Notice: Undefined index: id in /home/p6iup8op5dpi/public_html/www/includes/pages/index.php on line 2
Review of the movie & quot; Great hopes & quot;

Review of the movie & quot; Great hopes & quot;

The boy Pip helped a fluent convict to escape from imminent starvation. The good deed is rewarded - after several years of hard education under the care of the half-witted Miss Havisham, the young man receives a gift from a mysterious well-wisher. Now Pip must go to London and live the life of an English aristocrat. But his love remains in his hometown, and no matter what kind of trials Peep is subjected to, his heart remains as pure and sincere as he was on days when a runaway prisoner asked him for help.
The performances of Joe Wright and Mike Newell are so different, but both are so vivid that their comparison turns into a real chivalrous tournament. "Karenina" deliberately theatrical, while "Hopes" are cinematic and deliberately mundane. Wright allows himself liberties with heroes and plot, Newell diligently reproduces Dickens up to the last printed sign. The first looks into the mysterious Russian soul, the second turns inside out his own, native, British, soaked with milk of his mother. At the same time, both do not fear the volume of works, nor the previous ones, which have become classic screen versions, nor viewers' obstruction.
Mike Newell today can not be called a top director. His best works were left in the last century, and the last pictures were more disappointing to spectators than admired and forced to applaud - his segment of Harry Potter's adventures turned out to be, perhaps, the most boring, and the Prince of Persia was so amorphous that even the fans of the game remained at a loss. In the work of Newell, some academicity prevails, so the production of a thick volume of English literary classics suits him more than other candidates. It is such an enthusiastic painstaking perfectionist and can recreate the true spirit of London. His England - dirty, stratified, full of strange characters and abnormal characters, causing disgust, pity and some perverted interest.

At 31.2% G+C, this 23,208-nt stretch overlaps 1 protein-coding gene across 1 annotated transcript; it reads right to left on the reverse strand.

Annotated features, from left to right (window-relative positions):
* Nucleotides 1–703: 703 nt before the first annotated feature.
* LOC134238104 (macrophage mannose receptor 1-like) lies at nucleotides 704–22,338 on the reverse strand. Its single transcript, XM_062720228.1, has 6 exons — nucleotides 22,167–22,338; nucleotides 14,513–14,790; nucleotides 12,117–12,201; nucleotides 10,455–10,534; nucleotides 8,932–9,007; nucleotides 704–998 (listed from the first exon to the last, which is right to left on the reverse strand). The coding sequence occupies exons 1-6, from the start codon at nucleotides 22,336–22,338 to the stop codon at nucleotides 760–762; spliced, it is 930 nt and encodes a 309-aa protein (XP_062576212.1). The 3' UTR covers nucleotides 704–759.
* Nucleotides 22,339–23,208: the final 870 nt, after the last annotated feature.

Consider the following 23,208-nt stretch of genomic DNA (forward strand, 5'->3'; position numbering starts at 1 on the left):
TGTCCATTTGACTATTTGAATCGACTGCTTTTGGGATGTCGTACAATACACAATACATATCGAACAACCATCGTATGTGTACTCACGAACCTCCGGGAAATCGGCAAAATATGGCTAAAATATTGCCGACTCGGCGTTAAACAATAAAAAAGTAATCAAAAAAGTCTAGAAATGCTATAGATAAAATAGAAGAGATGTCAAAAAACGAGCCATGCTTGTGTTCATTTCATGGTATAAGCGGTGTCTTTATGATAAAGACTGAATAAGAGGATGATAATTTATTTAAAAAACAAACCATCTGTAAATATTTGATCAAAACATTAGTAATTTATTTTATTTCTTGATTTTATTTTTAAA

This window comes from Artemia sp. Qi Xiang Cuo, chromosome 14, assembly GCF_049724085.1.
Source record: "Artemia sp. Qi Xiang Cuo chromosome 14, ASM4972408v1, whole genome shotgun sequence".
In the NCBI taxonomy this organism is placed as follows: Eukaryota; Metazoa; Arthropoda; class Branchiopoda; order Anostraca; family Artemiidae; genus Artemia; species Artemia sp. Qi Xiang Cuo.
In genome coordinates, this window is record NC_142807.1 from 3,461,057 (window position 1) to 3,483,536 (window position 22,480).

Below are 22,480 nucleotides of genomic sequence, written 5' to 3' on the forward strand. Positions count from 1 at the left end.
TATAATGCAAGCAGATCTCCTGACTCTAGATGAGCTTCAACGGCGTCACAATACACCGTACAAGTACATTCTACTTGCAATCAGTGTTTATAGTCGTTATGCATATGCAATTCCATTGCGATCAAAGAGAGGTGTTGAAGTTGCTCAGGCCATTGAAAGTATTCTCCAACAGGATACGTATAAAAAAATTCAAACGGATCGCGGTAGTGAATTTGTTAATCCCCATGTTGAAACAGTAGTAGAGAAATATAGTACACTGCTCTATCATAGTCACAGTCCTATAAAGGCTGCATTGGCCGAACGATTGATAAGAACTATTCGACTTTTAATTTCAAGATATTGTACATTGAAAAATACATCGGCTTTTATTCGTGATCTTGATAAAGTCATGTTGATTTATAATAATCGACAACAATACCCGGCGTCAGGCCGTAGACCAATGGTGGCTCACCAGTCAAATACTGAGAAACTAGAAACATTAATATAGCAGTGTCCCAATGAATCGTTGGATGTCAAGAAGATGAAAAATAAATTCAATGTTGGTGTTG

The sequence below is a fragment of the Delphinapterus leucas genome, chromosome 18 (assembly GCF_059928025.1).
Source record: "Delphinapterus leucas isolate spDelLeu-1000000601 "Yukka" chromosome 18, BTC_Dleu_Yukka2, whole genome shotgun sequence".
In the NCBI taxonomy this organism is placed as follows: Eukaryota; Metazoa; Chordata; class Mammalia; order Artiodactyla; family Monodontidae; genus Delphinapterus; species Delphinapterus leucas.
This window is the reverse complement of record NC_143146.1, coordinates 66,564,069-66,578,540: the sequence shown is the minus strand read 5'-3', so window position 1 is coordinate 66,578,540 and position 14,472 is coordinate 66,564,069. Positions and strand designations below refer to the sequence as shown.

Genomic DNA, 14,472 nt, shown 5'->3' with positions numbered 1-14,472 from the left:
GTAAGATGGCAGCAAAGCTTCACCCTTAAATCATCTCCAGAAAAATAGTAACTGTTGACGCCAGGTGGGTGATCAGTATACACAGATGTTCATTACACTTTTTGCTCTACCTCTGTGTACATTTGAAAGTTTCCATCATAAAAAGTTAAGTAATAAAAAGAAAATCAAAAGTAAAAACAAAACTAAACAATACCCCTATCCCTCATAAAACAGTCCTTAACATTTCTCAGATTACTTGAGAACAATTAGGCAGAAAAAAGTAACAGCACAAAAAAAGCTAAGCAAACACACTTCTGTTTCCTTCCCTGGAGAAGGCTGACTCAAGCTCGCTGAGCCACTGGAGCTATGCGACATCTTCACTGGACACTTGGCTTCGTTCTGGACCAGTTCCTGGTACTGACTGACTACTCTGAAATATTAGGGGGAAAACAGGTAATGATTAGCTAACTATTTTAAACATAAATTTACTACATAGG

Such a British novel can truly play only the real British, counted Newell and assembled a brilliant cast. Starring star Jeremy Irwin is invited to the main role, which is lost on the background of big stars, but carefully keeps the brand. And there's something to be blown away - Robbie Coltrane, Rafe Fiennes and Helen Bonham Carter are flashing around, who seems to have got so used to the image of crazy girls who played them all.
Plots of Dickens do not spoil the dynamics and incredible twists, so viewers, waiting for a whirlwind of adventures of a young dandy, may have to get bored. But this is, perhaps, the true interpretation of this British novel - unhurried and thorough, like a traditional five-hour tea party. And the same delicious, if you get used to it.